Scotland have won the London Sevens title for a second successive time, while South Africa celebrate winning the overall series championship.
Scotland won their second London Sevens title in a row after overturning an early deficit to beat England 12-7 at Twickenham yesterday (21st May).
Dan Norton’s spectacular try put the hosts in-front at half time, though Hugh Blake put Scotland level after half-time before captain Scott Riddell scored a try late in the game.
The loss of Ollie Lindsay-Hague to injury halted England’s momentum, allowing Blake to score the game-tying try. Continued pressure from the Scots then led to Riddell’s winning try. Even Scott Wight’s missed conversion could not put a damper on a victorious afternoon.
With head coach Calum MacRae leaving the international fold and players Mark Robertson and Scott Wight bidding farewell to the game, it was a fairytale ending for the Scots.
Robertson ends his Scotland career with over 100 tries in the World Series, and he also played for Team GB in the 2016 Rio Olympics. Wight ends his career with 29 caps and 23 tries in the Sevens World Series.
South Africa win overall series, but fail to finish in style
The Sevens World Series saw South Africa finish on top with a total of 192 points. Tournament wins in Dubai, Wellington, Sydney, Las Vegas and Paris along with eight semi-final appearances helped them on their way to the championship.
South Africa clinched the overall title in the Paris Sevens tournament when they beat Scotland 15-5 in the final thanks to tries from Werner Kok, Dylan Sarge and captain Phillip Snyman.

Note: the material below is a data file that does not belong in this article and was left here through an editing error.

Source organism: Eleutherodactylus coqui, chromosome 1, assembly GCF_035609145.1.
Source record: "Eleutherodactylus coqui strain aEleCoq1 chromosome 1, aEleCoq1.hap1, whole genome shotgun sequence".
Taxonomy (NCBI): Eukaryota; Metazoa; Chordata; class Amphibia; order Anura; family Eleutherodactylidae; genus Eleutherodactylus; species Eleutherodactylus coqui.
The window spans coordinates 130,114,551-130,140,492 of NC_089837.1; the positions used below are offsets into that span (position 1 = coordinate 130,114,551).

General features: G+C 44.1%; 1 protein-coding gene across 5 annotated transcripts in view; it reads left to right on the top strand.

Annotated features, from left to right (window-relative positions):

It is the second time the Blitzboks have won the overall title after finishing in the number one spot in 2008/9. However, they could not win the final tournament of the season, as England beat them 17-12 in the London quarter-finals thanks to a late try from Norton.
How did the British teams fare?
England finished second with 164 points and will be disappointed they could not push South Africa further, while Fiji, New Zealand and USA made up the top five.
For England, it’s a big improvement from 2016 when they finished eighth. The series saw some landmark victories such as a 19-7 win over South Africa in the Vancouver Sevens final. Speedster Dan Norton continued his phenomenal form, finishing second in the try charts with 51, just behind American Perry Baker’s 57.
Despite their victory in London, Scotland couldn’t do enough throughout the series to make a push for the championship, finishing seventh with 109 points. However, their performances in Paris and London show a resurgence in form and they can expect to mount a more serious challenge in 2018.
Wales will be disappointed with their final position of 13th, but there is room for growth in the young side. Ethan Davies and Sam Cross proved to be consistent performers in particular. Davies finished second to USA’s Perry Baker in the points table, scoring 281 and constantly posing a threat to defences. Coach Gareth Williams will be hoping they build on their progress and move up the final table next year.